This story for West Virginia Public Broadcasting‘s Inside Appalachia program marks my first official foray into radio. I met Kyle Chanitz while writing a story for the Roanoke Times veterans magazine, and it stuck with me. So when I was hired as part of WVPB’s Folklife Reporting Project, a partnership with West Virginia Public Broadcasting’s Inside Appalachia and the Folklife Program of the West Virginia Humanities Council, I immediately thought of Kyle and his flies.
Check out the story at Inside Appalachia.
If you dig these fishing flies, check out Kyle’s Instagram page at www.instagram.com/kyle_chanitz_fly_tying/
Earlier this year I started writing stories for the Virginia Mercury, an independent, nonprofit online news organization covering state government and policy.
Check out my first half-dozen stories for the Mercury:
Southwestern Virginia’s economic struggles explain why conservative Republican lawmakers who might not otherwise carry bills that could legalize casinos and create new taxes find themselves doing just that.
As traditional media has fragmented and more people are turning to social media for their news, interest groups are using those platforms to lobby Virginians on state policy issues like tolling on Interstate 81.
Fifty weeks after a governor’s press release heralding an expansion of Virginia’s ability to protect its waterways, the DEQ hasn’t once used those powers to stop work on the Mountain Valley Pipeline, despite the fact that the DEQ and a state contractor recorded more than 300 violations of erosion, sediment control, and stormwater regulations on the MVP between June and November.
An influx of new residents in downtown Roanoke have complicated policy decisions in a district that’s traditionally been home to citywide and regional public services. And as to the question of where to locate Roanoke’s Valley Metro bus service, many residents responded in a way that’s far older than the neighborhood itself: “Not in my backyard.”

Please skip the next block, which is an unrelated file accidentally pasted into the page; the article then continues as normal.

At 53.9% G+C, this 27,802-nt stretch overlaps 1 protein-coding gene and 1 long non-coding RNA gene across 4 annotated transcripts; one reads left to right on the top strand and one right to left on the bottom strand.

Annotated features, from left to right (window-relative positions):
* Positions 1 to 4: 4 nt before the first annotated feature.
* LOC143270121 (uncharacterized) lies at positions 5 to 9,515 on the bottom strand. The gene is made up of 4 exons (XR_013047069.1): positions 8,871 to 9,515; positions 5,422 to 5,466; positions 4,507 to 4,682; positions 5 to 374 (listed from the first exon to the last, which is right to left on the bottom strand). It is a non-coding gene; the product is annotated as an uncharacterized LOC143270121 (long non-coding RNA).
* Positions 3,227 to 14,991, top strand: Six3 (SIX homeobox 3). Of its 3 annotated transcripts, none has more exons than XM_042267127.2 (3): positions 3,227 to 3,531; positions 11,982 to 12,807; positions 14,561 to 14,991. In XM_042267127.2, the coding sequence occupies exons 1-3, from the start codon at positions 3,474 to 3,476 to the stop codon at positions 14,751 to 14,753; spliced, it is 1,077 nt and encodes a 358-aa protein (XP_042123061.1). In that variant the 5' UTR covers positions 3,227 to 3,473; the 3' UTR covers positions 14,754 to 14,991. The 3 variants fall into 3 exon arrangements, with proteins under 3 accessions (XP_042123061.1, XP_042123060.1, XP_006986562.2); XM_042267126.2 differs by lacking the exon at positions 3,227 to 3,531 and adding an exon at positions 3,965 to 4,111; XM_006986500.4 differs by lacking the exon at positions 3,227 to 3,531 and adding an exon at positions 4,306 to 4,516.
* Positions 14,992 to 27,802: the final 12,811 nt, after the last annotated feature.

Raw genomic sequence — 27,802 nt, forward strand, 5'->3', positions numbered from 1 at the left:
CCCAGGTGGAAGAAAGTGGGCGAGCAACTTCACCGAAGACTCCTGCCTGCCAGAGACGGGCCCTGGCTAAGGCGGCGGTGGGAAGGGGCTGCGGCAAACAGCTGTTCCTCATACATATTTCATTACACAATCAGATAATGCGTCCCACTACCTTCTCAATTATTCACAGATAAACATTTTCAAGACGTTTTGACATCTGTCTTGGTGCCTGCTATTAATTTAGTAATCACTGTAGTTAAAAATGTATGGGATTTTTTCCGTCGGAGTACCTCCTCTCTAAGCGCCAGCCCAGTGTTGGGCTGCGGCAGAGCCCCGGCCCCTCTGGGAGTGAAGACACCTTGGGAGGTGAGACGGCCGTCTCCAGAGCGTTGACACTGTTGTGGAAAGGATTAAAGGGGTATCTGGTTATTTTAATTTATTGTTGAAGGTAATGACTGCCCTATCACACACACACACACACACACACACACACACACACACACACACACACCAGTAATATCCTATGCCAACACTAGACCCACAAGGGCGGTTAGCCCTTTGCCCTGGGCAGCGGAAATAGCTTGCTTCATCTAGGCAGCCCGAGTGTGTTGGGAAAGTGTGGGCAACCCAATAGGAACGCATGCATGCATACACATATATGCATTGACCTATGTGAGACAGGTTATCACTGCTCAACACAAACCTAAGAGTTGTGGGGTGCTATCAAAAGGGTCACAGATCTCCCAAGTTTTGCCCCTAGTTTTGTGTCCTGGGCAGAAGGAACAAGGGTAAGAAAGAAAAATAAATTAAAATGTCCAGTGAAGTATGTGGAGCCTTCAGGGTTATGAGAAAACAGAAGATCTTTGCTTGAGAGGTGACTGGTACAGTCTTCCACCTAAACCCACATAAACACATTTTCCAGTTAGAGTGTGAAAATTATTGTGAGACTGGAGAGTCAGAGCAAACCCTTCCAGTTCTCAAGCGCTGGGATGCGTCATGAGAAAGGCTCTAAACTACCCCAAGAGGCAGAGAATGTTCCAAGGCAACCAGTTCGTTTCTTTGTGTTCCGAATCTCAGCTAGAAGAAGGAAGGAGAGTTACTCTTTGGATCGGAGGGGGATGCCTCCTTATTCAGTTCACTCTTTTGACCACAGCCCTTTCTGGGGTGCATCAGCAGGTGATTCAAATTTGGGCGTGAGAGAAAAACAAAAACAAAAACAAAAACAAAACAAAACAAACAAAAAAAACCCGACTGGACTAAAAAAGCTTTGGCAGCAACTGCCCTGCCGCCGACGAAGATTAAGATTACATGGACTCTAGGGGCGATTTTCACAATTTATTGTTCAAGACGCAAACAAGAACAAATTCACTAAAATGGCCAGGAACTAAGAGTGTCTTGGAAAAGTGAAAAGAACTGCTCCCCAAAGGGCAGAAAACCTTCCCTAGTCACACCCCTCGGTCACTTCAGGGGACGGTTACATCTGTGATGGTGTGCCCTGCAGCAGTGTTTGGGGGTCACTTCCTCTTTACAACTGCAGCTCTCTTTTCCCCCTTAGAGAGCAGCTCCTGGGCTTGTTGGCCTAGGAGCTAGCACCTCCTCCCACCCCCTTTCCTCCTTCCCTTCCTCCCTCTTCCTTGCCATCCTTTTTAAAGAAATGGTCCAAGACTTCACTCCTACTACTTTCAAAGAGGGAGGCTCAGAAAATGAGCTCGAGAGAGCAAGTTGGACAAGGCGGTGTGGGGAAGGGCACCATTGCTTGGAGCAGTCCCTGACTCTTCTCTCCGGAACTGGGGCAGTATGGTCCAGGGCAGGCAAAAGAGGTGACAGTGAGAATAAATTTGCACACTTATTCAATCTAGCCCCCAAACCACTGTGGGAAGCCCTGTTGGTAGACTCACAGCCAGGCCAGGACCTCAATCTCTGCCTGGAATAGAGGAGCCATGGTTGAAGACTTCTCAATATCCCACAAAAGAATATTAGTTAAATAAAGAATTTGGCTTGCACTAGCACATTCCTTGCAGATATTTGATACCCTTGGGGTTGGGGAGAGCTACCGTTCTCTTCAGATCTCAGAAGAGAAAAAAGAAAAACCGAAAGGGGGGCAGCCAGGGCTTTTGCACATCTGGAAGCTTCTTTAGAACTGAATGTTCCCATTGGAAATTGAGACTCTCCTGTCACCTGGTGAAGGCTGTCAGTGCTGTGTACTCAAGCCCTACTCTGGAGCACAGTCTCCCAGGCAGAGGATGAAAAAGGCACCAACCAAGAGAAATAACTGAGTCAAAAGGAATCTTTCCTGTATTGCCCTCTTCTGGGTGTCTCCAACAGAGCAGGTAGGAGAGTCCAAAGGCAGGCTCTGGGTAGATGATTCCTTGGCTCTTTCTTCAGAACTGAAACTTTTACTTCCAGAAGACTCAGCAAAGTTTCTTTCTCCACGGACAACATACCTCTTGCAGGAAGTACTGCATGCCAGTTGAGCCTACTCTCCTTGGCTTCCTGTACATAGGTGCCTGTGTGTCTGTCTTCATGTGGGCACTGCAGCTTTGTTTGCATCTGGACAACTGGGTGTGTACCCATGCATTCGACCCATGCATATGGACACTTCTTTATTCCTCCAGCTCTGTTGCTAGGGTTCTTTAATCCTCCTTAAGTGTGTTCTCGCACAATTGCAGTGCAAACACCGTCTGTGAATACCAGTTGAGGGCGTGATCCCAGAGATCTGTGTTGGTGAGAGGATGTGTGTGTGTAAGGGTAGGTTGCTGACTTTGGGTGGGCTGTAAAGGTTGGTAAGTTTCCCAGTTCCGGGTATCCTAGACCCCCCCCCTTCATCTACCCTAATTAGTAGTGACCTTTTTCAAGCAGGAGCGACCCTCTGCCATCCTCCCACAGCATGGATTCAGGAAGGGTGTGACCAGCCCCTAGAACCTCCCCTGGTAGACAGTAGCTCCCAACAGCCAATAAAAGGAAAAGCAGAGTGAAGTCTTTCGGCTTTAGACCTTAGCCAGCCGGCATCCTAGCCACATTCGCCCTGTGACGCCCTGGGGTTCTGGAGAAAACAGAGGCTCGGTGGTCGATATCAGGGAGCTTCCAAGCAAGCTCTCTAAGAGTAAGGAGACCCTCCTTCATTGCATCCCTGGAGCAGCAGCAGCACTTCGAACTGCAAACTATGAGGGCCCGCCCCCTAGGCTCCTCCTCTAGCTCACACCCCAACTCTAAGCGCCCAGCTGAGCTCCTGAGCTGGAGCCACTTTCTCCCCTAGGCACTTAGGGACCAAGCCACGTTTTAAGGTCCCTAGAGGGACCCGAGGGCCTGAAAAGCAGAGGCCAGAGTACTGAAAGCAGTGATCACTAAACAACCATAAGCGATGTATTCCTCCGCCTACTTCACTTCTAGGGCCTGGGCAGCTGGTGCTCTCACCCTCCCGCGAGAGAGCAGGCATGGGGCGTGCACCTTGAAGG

What happened to smooth out relations between officials from the Radford Army Ammunition Plant and its neighbors in the New River Valley? A simple willingness to listen and share concerns. Also, $150 million-plus in recent and planned investments by the Department of Defense to build new facilities that will cut 95 percent of the plant’s emissions by 2023.
Parents who raise children with mental health challenges emerge with more wisdom and knowledge. Now, a growing number of programs seek to tap into that hard-won knowledge by utilizing these experienced parents to help other families dealing with the same issues.
Coal’s decline in central Appalachia has decimated the tax base for local governments, and some are now cutting into waste management and even law enforcement.
The revenue squeeze from that diminished tax base is exposing financial mismanagement, worsening a dire economic situation, and resulting in partial government shutdowns and cutbacks in core government services like infrastructure, education, and healthcare.
I wrote for Southerly about this broad-based problem that’s affecting local governments around central Appalachia, but particularly in eastern Kentucky. Read the whole story at Southerly.